“It’s hard to say what’s made me successful. If I knew, I’d probably give it to everybody, but I’ll tell you this. I may be old, but I’m gonna die young. I think it’s really attitude. That doesn’t mean you have to speak the language of the younger generation, but you gotta really know how to communicate with them. Because if you don’t, they’re gonna be a step ahead of you everywhere you go. Every now and again you have to step up in front of them and block their way just slightly to make ’em think for a second.”
The AllMusic Guide calls Steve Cropper “probably the best-known soul guitarist in the world.” In 1996 England’s Mojo Magazine proclaimed him number two guitarist of all-time. Jimi Hendrix was number one. Rolling Stone magazine readers voted him among the Top 100 Guitar Players of all-time in 2003.
Nearly 60 years into a career he started as a hit making teenager, guitarist Steve Cropper is best known for doing for The Blues Brothers and Memphis soul what James Burton did for Elvis Presley and rock and roll in general. Cropper codified a sound that music fans the world over hear in their minds when they think of Memphis soul.
While Motown smoother out black rhythm ‘n blues, turning out chocolate milk for the masses and putting Detroit on the map as an urban center for original sweet soul music, the Stax-Volt sound retained the edge of America’s black musical roots. Steve Cropper appears on every record Stax put out from 1961 to 1970, and he wrote or co-wrote most of them. If Sun Records’ Elvis put Memphis on the pop music map in the ’50s, it was Stax-Volt that reinstated Memphis’ stature as the home of music that made America shake to its core.
His guitar was and is the special sauce slathered on a full rack of ribs that tweaked the Memphis sound. His strings are as funky as Muddy Waters’ Delta blues and as rich as America’s jazz heritage. And it was Cropper who was the center piece that re-activated American music fans’ slightly dangerous sweet spot following the rise and subsequent whitewash of rock and roll. If Motown was choreographed dancing, pastel jump suits, and smooth vocal harmonies, Stax-Volt was dark glasses, strident screams of sensual rapture and the essence of forbidden fruit that white mothers feared would infect their teenagers. Ironically, at the center point of this phenomenon was Cropper, a six-foot-six white teenager.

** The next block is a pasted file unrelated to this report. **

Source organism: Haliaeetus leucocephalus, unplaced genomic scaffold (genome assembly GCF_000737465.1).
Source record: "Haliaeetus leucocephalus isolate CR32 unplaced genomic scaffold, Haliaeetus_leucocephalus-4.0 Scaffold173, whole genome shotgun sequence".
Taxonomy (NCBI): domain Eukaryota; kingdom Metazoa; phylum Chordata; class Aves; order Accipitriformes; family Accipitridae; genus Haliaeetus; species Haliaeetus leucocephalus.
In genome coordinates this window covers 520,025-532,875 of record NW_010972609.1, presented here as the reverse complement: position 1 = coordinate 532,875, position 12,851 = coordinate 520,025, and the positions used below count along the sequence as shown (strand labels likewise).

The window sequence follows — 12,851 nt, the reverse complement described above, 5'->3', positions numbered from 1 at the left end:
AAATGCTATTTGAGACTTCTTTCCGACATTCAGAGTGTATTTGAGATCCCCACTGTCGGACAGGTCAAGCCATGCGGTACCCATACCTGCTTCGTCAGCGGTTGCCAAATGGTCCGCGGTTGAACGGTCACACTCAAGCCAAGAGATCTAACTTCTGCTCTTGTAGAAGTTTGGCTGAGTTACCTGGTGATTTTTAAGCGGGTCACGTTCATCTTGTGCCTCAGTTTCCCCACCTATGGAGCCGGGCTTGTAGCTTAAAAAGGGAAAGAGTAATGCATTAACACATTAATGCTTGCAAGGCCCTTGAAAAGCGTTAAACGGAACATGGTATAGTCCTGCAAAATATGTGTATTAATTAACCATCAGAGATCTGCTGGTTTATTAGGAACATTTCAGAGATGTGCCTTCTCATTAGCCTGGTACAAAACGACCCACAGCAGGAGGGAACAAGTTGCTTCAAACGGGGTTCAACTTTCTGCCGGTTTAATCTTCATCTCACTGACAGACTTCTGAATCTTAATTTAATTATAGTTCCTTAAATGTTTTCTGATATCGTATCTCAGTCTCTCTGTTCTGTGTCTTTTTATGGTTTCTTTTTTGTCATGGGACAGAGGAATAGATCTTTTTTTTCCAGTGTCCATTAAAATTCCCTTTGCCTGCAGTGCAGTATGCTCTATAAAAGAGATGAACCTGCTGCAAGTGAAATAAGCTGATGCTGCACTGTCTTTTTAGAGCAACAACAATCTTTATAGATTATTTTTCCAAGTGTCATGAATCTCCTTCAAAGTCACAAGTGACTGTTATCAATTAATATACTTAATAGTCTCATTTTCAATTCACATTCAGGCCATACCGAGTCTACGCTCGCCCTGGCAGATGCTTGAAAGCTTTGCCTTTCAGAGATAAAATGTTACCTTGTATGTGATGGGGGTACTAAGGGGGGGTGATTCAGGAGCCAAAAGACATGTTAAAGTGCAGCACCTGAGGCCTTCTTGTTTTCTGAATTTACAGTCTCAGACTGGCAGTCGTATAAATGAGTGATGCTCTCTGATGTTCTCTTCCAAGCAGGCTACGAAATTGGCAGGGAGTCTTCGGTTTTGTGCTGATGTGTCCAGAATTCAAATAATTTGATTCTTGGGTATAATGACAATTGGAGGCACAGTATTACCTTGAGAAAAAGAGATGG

As Stax-Volt’s resident guitarist, songwriter, producer and performer, Steve Cropper was ubiquitous in formulating the sounds of Otis Redding, Sam and Dave, Wilson Pickett, and Albert King. He was Booker T.’s partner with the band The M.G.s in creating “Green Onions,” the funkiest, most instantly recognizable soul instrumental of all time. It went number one on the R&B charts and number three on the pop charts in 1962. Cropper at the time didn’t realize that it would become as iconic as it has, but he says today that he knew it was a hit.
Booker T. stumbled on “Green Onions” “strange” chord structure in the 11th grade. “I could play my little theory chords with Steve Cropper, (drummer) Al Jackson and (bass player) Lewie Steinberg. If I had any expertise with the chords, they had the expertise with the rhythm, and they just practiced it in the clubs. I didn’t have to think about that or worry about it. All I had to do was play my little chords, and it came together.”
Cropper shrugs at Booker T.’s giving him that much credit for the song. “I know the intro has become pretty famous. I’m just playing a four major to a one major, four-one, four-one on my intro. Booker’s in a minor and I’m in a major, and it works because the bass line supports all of it.”
Cropper was the glue that held Booker T. and The M.G.s together. The genesis of that band and the Stax label was a group called The Mar-Keys whose 1961 instrumental hit “Last Night” went top 5 on both the pop and R&B charts on Satellite Records which later changed its name to Stax. Cropper was 19 at the time. He would go on to produce records for Otis Redding, Wilson Pickett, and Eddie Floyd in a career that includes accompanying Rod Stewart, Art Garfunkel, Stephen Bishop, Neil Sedaka, Rufus and Carla Thomas, Jerry Lee Lewis, Kenny Rankin, Levon Helm, Johnny Taylor, and Elvis. While at Stax Cropper co-wrote “Greens Onions” and “Hip Hug-Her” for Booker T. and The M.G.s, Eddie Floyd’s “Knock on Wood,” Wilson Pickett’s “In The Midnight Hour” and “635-5789″ plus “Dock of The Bay” and “Fa-Fa-Fa” for Otis Redding.